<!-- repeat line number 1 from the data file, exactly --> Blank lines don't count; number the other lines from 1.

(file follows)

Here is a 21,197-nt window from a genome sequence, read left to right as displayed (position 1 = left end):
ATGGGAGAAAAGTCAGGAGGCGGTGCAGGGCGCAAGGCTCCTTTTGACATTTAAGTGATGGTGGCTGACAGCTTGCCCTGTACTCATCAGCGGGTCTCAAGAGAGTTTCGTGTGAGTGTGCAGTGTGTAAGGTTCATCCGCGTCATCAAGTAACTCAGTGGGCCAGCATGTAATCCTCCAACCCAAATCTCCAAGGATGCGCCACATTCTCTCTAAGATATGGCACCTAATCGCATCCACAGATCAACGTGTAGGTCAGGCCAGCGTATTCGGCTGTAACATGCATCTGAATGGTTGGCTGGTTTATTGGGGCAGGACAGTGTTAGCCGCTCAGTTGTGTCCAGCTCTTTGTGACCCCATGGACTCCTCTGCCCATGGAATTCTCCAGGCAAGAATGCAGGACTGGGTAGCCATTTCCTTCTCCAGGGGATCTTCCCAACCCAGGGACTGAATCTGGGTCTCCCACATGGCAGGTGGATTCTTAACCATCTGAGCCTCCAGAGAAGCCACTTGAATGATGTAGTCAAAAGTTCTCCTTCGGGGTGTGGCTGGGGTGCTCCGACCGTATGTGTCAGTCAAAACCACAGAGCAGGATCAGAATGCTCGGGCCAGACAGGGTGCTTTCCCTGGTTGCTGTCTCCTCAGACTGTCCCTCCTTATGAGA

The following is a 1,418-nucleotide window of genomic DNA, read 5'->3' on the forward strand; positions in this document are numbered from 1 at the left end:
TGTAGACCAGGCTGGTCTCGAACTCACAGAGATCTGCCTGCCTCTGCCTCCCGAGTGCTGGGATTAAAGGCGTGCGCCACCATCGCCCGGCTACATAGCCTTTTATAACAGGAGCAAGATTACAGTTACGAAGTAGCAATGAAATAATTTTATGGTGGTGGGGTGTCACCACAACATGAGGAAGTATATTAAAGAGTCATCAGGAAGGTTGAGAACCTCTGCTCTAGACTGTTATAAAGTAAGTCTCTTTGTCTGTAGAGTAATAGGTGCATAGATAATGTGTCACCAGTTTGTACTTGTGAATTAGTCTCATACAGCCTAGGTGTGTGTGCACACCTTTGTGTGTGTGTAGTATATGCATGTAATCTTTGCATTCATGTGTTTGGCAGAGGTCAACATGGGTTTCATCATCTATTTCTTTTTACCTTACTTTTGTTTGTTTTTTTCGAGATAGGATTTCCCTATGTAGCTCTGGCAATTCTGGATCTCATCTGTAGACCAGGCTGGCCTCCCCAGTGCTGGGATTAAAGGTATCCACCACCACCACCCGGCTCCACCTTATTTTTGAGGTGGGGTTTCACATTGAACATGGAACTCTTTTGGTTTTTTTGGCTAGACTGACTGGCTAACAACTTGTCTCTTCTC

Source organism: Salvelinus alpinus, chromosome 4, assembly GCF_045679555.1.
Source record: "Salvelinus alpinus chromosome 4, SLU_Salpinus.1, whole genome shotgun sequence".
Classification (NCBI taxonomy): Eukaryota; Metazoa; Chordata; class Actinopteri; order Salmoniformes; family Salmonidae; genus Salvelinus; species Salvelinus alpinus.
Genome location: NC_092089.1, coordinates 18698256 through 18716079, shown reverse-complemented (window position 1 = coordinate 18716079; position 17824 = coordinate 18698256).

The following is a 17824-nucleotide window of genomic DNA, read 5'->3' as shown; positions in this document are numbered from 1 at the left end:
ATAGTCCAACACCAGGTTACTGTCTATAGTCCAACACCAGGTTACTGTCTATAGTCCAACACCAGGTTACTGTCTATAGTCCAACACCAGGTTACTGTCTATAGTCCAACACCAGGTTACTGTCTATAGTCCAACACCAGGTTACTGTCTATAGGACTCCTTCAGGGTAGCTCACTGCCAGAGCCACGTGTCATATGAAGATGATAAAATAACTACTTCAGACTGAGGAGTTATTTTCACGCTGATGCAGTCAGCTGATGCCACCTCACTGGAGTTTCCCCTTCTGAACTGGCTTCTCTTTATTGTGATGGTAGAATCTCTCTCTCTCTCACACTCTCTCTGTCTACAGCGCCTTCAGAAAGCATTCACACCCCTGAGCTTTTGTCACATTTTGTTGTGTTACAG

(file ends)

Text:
Here is a 21,197-nt window from a genome sequence, read left to right as displayed (position 1 = left end):